Mergers and Madison

I just published a new op-ed in the Huffington Post, titled “The Most Important Word for Nonprofits: MERGER” and it accomplished everything I had hoped, and more.

The article itself presents a few ways in which using collective resources could muster better economies of scale for the sector…but the real experiment for me was how the title itself would be received.

Simply put…the nonprofit sector should be a powerful, vital, recognized force in America…but it isn’t. Much of this is due to our subservient nature, born of decades of relying on the extra our society produces, which we use to fuel our efforts. We run our programs on extra food, time, buildings…and most importantly, extra money.

This has produced, I believe, an inferiority complex, that manifests itself all the time in the form of weak thinking, silo-centric organizing and submissive politics. In short…we should be roaring, yet we purr.

Which is what I wanted to demonstrate by using the provocative word MERGER in the title of my article. I knew it would be immediately rejected by many who would see it as a call for “2 to become 1”, and I wanted to literally shove that limited thinking into the sectors nose…to say, in effect, “SEE…this is why we grovel when we should be standing tall”.

If you haven’t read it, I hope you will.

And as a glorious example of the power of mergers, I’ve attached a video I took time to record during my recent trip to speak at the 15th Anniversary of the Morgridge Center for Public Service at the University of Wisconsin at Madison. It features my friend Crystel Anders, the CEO of Community Shares. They just opened the Center for Change, which provides shared space for dozens of nonprofits. It’s brilliant, bold and demonstrates, by design, a glorious example of thinking big….which is what I hope nonprofits in the Badger State will do during the upcoming election cycle. Their role in the economy of Wisconsin is too pronounced to be ignored by candidates, but it’s up to them to stand together and be heard. There are almost 275,000 nonprofit employees in the state–that’s a hard number of votes to ignore–but only if nonprofits don’t ignore the opportunity.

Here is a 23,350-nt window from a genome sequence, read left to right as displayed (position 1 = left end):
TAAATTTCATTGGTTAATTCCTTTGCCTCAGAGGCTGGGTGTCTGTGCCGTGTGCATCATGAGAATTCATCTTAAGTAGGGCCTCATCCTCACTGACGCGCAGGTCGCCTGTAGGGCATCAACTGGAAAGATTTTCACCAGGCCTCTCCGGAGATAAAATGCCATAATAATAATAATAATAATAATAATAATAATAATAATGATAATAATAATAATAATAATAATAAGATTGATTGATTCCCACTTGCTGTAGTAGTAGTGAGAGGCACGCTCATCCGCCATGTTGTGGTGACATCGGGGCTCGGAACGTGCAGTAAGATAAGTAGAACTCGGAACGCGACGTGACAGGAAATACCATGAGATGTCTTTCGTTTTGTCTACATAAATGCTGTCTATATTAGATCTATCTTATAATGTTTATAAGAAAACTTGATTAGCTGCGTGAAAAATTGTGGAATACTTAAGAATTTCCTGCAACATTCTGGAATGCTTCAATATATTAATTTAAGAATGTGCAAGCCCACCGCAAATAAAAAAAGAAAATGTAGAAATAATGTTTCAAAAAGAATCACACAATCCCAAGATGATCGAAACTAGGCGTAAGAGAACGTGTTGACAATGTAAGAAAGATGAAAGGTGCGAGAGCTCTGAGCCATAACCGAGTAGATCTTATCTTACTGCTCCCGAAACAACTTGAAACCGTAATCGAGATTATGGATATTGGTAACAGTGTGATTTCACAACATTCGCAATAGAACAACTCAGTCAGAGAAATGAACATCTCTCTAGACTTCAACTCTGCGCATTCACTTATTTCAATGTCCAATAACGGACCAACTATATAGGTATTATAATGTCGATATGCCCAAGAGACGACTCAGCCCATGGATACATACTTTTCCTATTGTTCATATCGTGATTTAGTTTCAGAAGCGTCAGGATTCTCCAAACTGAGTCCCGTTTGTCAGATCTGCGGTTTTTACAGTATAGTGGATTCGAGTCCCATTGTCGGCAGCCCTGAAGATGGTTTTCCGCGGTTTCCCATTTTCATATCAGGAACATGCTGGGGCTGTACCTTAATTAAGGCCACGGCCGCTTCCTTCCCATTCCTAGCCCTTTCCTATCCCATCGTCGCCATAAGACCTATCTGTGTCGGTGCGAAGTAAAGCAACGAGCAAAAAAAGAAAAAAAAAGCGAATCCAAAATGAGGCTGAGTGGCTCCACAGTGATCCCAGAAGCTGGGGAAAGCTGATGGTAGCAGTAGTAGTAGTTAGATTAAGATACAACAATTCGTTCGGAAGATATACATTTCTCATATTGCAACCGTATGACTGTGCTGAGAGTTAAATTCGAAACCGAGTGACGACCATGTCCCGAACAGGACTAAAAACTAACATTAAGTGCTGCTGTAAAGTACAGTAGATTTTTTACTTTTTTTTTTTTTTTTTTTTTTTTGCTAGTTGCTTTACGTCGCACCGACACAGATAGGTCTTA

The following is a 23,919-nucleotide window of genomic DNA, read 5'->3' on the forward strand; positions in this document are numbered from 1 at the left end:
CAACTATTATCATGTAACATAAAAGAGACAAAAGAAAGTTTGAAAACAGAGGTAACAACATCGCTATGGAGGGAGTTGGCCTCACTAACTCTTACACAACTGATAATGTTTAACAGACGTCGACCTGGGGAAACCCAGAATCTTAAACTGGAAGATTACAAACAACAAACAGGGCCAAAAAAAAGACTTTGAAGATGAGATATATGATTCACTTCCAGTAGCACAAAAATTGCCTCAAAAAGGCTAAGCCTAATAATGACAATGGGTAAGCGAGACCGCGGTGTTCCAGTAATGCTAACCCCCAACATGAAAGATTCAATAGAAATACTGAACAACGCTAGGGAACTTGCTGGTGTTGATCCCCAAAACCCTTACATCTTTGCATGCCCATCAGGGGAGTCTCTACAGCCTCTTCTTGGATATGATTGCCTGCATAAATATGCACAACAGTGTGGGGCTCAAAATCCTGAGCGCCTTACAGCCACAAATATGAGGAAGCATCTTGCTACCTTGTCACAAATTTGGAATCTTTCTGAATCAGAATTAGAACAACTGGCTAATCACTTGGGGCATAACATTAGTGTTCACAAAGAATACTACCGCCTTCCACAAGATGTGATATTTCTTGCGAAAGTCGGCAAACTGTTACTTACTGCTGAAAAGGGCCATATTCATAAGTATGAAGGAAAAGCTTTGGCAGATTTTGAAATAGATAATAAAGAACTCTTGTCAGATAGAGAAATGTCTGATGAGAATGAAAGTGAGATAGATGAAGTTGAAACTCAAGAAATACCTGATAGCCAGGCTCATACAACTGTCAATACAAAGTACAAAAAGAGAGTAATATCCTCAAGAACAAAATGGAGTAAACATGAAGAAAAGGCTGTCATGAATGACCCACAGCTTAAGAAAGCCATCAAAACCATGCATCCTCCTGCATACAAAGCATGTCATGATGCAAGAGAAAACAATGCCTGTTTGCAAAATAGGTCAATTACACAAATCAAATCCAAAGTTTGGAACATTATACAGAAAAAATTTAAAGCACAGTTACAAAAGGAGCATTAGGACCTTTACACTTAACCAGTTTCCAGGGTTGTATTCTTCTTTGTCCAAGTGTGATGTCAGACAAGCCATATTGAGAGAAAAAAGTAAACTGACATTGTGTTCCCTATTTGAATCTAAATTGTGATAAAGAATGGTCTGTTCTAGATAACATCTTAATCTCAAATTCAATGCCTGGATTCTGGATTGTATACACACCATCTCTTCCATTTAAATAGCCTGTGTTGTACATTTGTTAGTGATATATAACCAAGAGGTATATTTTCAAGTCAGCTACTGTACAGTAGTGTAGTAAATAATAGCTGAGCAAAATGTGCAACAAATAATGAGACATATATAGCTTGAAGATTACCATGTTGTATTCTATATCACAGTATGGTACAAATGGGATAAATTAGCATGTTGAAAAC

Which brings me to this

It’s been too long since I blogged. I’ve been transitioning from full time President of DCCK (which I still am) to now also leading CForward, an advocacy organization and PAC for the 10 million nonprofit employees. I now wear two hats, and as such, I have to insure that I do not jeopardize DCCK’s 501C3 status with my political work.

SO…while I wasn’t blogging, I was writing a ton…and establishing a new office and team….and continuing to speak throughout America.

Hopefully, we’ll see each other more often.